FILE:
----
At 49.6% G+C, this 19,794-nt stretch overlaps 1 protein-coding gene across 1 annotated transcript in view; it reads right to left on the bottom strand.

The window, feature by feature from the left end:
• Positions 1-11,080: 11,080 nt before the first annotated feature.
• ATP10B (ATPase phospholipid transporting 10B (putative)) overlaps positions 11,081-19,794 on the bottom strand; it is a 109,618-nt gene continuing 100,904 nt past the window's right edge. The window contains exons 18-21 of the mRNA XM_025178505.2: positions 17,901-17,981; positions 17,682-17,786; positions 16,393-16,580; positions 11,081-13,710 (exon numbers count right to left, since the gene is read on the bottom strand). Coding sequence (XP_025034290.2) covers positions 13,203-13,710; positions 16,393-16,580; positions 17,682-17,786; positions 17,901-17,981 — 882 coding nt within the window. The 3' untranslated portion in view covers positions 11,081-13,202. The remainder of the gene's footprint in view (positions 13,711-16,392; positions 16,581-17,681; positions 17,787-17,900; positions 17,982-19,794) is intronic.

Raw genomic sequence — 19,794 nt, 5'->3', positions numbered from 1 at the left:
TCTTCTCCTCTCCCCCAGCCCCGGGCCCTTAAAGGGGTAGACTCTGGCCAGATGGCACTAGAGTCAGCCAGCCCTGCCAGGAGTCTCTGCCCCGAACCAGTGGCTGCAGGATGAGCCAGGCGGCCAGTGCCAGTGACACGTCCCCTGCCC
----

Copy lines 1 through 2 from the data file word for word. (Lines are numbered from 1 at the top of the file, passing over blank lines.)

At 49.6% G+C, this 19,794-nt stretch overlaps 1 protein-coding gene across 1 annotated transcript in view; it reads right to left on the bottom strand.

The window, feature by feature from the left end: